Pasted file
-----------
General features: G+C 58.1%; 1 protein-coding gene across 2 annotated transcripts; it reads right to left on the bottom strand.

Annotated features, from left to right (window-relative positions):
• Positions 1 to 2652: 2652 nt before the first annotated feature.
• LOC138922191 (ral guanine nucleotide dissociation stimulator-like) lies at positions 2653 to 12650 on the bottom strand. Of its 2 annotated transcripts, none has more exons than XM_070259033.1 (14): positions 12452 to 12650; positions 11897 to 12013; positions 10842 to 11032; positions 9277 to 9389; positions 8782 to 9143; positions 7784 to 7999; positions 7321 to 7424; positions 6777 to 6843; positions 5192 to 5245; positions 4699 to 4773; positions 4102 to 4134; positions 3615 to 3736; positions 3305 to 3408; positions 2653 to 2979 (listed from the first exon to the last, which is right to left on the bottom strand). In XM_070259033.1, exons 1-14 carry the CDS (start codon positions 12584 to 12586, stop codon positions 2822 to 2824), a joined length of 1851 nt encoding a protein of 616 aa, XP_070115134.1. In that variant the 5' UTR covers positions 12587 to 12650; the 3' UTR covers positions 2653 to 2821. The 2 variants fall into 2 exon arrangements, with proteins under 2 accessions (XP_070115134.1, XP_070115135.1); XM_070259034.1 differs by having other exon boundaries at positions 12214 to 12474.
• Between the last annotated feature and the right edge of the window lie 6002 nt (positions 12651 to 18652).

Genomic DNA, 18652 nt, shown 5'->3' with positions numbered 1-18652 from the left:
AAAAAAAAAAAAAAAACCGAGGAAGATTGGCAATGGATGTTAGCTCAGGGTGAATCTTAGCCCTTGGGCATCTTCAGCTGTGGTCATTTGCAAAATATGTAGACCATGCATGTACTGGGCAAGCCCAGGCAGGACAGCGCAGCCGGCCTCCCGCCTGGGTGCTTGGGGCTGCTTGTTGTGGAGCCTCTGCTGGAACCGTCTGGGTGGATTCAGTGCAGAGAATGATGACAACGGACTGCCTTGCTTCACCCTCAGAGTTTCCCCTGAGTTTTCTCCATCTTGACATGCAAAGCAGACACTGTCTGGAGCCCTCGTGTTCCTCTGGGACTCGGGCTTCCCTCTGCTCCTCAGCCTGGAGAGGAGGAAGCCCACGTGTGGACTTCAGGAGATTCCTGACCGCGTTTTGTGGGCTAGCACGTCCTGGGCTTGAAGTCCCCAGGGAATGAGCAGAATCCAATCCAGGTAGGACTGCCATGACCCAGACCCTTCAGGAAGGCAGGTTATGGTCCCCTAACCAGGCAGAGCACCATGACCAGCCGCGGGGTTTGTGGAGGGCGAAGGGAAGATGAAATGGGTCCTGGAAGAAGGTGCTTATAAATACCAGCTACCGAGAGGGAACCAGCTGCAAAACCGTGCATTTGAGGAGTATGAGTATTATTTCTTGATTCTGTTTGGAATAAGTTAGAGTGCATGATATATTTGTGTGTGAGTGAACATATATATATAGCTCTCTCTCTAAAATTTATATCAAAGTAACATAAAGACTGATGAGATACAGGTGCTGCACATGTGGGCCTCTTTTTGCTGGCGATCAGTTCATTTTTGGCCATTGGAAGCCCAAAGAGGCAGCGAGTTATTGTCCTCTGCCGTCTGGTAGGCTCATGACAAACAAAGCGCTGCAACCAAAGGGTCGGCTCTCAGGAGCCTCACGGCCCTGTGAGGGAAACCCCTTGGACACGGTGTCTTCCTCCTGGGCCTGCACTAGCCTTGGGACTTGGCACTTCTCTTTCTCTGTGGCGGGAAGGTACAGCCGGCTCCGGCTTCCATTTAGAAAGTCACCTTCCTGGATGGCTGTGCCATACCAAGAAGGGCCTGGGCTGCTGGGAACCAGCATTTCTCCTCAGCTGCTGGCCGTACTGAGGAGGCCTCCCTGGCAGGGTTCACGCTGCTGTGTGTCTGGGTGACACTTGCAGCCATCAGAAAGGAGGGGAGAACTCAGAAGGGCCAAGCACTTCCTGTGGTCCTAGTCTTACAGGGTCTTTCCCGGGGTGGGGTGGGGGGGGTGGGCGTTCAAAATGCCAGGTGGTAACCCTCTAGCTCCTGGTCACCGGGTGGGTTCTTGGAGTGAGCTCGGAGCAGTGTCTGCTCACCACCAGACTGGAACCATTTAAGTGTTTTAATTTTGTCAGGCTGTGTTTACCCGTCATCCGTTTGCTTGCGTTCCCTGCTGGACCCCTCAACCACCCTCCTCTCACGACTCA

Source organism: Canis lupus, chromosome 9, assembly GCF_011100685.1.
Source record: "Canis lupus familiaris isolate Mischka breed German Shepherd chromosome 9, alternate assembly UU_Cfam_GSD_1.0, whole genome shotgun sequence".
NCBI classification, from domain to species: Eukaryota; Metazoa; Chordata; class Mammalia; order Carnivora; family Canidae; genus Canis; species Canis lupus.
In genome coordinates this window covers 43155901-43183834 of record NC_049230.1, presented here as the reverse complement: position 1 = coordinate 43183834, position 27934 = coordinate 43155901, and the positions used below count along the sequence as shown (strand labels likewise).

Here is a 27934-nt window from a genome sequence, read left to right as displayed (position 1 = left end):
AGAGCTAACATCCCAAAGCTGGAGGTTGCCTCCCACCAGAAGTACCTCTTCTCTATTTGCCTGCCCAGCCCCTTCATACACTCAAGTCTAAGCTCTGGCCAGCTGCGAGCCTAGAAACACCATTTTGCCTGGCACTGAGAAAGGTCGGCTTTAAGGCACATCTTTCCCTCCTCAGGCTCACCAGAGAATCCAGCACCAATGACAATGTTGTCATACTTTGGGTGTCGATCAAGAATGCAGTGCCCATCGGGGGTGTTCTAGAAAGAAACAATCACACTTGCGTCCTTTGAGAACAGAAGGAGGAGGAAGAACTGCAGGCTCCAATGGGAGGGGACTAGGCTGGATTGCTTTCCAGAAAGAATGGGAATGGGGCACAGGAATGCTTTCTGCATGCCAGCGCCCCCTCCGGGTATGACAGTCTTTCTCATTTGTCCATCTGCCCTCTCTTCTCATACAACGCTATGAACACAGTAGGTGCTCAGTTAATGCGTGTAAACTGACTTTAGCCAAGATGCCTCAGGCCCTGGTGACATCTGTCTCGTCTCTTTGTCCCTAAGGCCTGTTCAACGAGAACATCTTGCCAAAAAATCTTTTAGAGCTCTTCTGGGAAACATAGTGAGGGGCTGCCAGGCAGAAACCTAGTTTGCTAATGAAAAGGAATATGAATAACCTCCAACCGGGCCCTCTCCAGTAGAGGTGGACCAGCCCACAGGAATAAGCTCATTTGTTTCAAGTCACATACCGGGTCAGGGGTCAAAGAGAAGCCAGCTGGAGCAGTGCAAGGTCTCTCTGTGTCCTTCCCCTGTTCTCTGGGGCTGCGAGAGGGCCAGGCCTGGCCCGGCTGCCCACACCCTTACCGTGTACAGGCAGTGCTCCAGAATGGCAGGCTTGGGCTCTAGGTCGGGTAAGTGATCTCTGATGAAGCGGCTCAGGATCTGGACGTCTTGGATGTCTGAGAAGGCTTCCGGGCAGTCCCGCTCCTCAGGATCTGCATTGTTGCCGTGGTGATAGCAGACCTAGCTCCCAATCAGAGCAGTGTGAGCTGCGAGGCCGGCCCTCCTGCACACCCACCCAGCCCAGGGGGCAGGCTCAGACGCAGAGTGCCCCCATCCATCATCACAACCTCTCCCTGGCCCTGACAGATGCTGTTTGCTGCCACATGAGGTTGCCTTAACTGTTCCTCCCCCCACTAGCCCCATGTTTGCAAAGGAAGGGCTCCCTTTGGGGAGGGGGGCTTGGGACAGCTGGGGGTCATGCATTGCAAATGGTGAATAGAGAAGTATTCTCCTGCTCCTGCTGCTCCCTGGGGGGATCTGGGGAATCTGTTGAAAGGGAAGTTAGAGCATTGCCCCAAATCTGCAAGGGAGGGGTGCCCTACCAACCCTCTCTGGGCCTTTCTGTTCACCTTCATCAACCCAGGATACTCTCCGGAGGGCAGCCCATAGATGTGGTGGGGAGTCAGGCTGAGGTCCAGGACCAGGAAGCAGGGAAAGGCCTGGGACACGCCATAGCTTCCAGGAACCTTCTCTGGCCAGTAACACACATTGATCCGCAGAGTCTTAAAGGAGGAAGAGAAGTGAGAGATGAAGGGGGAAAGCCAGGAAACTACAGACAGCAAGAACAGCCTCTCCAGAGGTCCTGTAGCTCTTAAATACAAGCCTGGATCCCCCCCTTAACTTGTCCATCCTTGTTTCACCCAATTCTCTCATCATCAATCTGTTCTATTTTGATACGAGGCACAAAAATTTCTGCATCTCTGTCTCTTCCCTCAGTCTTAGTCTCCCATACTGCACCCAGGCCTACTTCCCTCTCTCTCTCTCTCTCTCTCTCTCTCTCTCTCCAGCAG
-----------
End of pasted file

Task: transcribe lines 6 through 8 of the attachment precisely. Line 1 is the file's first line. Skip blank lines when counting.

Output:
Genomic DNA, 18652 nt, shown 5'->3' with positions numbered 1-18652 from the left:
AAAAAAAAAAAAAAAACCGAGGAAGATTGGCAATGGATGTTAGCTCAGGGTGAATCTTAGCCCTTGGGCATCTTCAGCTGTGGTCATTTGCAAAATATGTAGACCATGCATGTACTGGGCAAGCCCAGGCAGGACAGCGCAGCCGGCCTCCCGCCTGGGTGCTTGGGGCTGCTTGTTGTGGAGCCTCTGCTGGAACCGTCTGGGTGGATTCAGTGCAGAGAATGATGACAACGGACTGCCTTGCTTCACCCTCAGAGTTTCCCCTGAGTTTTCTCCATCTTGACATGCAAAGCAGACACTGTCTGGAGCCCTCGTGTTCCTCTGGGACTCGGGCTTCCCTCTGCTCCTCAGCCTGGAGAGGAGGAAGCCCACGTGTGGACTTCAGGAGATTCCTGACCGCGTTTTGTGGGCTAGCACGTCCTGGGCTTGAAGTCCCCAGGGAATGAGCAGAATCCAATCCAGGTAGGACTGCCATGACCCAGACCCTTCAGGAAGGCAGGTTATGGTCCCCTAACCAGGCAGAGCACCATGACCAGCCGCGGGGTTTGTGGAGGGCGAAGGGAAGATGAAATGGGTCCTGGAAGAAGGTGCTTATAAATACCAGCTACCGAGAGGGAACCAGCTGCAAAACCGTGCATTTGAGGAGTATGAGTATTATTTCTTGATTCTGTTTGGAATAAGTTAGAGTGCATGATATATTTGTGTGTGAGTGAACATATATATATAGCTCTCTCTCTAAAATTTATATCAAAGTAACATAAAGACTGATGAGATACAGGTGCTGCACATGTGGGCCTCTTTTTGCTGGCGATCAGTTCATTTTTGGCCATTGGAAGCCCAAAGAGGCAGCGAGTTATTGTCCTCTGCCGTCTGGTAGGCTCATGACAAACAAAGCGCTGCAACCAAAGGGTCGGCTCTCAGGAGCCTCACGGCCCTGTGAGGGAAACCCCTTGGACACGGTGTCTTCCTCCTGGGCCTGCACTAGCCTTGGGACTTGGCACTTCTCTTTCTCTGTGGCGGGAAGGTACAGCCGGCTCCGGCTTCCATTTAGAAAGTCACCTTCCTGGATGGCTGTGCCATACCAAGAAGGGCCTGGGCTGCTGGGAACCAGCATTTCTCCTCAGCTGCTGGCCGTACTGAGGAGGCCTCCCTGGCAGGGTTCACGCTGCTGTGTGTCTGGGTGACACTTGCAGCCATCAGAAAGGAGGGGAGAACTCAGAAGGGCCAAGCACTTCCTGTGGTCCTAGTCTTACAGGGTCTTTCCCGGGGTGGGGTGGGGGGGGTGGGCGTTCAAAATGCCAGGTGGTAACCCTCTAGCTCCTGGTCACCGGGTGGGTTCTTGGAGTGAGCTCGGAGCAGTGTCTGCTCACCACCAGACTGGAACCATTTAAGTGTTTTAATTTTGTCAGGCTGTGTTTACCCGTCATCCGTTTGCTTGCGTTCCCTGCTGGACCCCTCAACCACCCTCCTCTCACGACTCA

Source organism: Canis lupus, chromosome 9, assembly GCF_011100685.1.